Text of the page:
But on lap 92 everything changed. First Marlin made a move on Elliott, then Irvan made a move on Marlin at the exit of turn two putting the three three abreast across the track. Calamity ensued. Just about anyone who had any chance of winning this race, and certainly anyone who I cared about winning, was involved. Pick a name, Martin, Earnhardt, Petty, Jarrett, Waltrip, Wallace, any of them, they were involved. The only three cars of consequence not involved were Allison, Morgan Shepherd, and Michael Waltrip. Every other contender was eliminated.

I remember crawling up on to my mom’s lap in absolute tears, yelling, “I wanna kill him, I wanna kill him”. The “him” I was referring to was Ernie Irvan. Two years ago at Darlington, while multiple laps in arrears, Irvan had caused a massive crash that effectively ended the career of Neil Bonnet. A year later, Irvan once again caused a massive crash, this time at Talladega, resulting in Kyle Petty suffering a broken leg. Needless to say, Irvan’s nickname of “Swervin Irvan” was well deserved. Unfortunately, this would not be the final time his wreckless and aggressive driving style would cause a problem.

In any event, the accident left Davey Allison with virtually no competition. He easily led all but 10 of the remaining 109 laps on his way to a Daytona 500 victory. In a season where Elliott lost the championship by a mere 10 points, I think one can see why I’m still very bitter about this race.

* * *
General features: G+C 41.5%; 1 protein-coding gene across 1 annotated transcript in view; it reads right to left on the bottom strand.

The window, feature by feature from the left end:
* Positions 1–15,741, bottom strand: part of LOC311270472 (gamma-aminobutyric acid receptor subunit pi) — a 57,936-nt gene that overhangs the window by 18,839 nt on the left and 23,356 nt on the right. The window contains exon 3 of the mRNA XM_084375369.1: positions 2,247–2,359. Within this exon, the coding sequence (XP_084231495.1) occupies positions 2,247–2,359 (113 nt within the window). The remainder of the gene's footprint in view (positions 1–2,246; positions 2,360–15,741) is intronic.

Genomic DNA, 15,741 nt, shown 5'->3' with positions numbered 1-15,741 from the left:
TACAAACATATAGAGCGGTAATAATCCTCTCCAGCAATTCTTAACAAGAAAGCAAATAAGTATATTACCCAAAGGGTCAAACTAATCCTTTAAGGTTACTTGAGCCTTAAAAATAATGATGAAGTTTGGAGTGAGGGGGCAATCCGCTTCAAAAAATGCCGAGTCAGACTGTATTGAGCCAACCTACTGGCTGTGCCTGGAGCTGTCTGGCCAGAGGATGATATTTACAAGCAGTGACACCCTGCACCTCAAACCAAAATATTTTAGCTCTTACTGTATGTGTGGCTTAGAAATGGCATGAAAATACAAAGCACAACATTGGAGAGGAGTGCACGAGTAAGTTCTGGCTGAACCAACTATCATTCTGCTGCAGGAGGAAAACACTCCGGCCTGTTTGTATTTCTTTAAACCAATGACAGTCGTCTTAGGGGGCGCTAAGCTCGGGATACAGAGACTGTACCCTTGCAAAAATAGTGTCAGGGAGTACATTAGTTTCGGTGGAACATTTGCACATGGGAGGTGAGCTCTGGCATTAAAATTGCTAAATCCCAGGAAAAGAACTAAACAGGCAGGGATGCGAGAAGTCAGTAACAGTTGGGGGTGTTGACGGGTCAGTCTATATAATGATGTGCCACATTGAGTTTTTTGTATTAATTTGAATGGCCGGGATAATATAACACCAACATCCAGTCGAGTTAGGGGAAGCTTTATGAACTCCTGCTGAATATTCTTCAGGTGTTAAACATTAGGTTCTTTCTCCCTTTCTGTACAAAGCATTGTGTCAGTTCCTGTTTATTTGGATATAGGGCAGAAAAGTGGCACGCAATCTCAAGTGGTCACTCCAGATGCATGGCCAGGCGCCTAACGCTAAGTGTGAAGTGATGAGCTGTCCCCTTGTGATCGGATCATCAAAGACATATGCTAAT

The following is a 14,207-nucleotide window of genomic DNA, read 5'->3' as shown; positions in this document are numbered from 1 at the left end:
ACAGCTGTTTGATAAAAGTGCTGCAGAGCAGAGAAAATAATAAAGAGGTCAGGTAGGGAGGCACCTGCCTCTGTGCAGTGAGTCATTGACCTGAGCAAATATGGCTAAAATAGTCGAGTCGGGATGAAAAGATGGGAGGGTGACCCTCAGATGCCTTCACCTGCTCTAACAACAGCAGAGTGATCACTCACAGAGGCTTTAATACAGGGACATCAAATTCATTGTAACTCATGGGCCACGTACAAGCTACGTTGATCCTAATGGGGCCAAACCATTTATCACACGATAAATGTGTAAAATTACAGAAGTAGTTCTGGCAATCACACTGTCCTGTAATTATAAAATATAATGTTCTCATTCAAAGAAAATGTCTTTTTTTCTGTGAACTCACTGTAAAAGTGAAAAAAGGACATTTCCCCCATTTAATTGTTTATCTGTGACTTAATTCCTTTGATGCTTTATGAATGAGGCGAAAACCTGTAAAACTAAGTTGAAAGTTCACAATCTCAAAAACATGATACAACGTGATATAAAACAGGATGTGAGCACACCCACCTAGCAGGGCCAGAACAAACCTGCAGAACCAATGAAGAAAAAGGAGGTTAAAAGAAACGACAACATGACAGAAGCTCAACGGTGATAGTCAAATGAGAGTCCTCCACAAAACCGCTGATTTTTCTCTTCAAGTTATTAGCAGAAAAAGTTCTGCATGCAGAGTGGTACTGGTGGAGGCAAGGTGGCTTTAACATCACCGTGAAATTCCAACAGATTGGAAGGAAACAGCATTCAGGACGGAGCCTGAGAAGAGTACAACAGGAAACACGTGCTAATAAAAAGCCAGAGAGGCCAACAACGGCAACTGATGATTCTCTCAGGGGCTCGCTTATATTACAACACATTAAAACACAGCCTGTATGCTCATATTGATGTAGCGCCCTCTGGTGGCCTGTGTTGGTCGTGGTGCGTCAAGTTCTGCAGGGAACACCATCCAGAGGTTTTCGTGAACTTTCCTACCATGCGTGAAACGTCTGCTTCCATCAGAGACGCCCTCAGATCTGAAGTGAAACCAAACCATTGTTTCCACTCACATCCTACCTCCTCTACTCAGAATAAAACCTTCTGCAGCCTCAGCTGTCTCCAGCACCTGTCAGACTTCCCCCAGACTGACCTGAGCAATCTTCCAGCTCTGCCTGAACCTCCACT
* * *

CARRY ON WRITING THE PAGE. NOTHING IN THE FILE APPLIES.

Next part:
28. 2009 Daytona 500

Matt Kenseth won the first of two career Daytona 500s in 2009, and it's almost like nobody knows he even has one

Matt Kenseth won the first of two career Daytona 500s in 2009, and it’s almost like nobody knows he even has one

The previously mentioned two Daytona 500s may not have been a very good show to watch, but for their own reasons, they were at least memorable, even if not for something positive. The same cannot be said of the 2009 Daytona 500.

For starters, this was the third Daytona 500 I’d been to in person, and it was the third time I’d been treated to poor weather. So things were already off to a bad start.

Secondly, Kyle Busch led 88 of the races first 120 laps, and if you know anything about my fandom in NASCAR, you know I harbor an extreme dislike of the Busch boys.

Third, the race itself ultimately wound up being affected by the weather. Rain cut it short after just under 400 miles.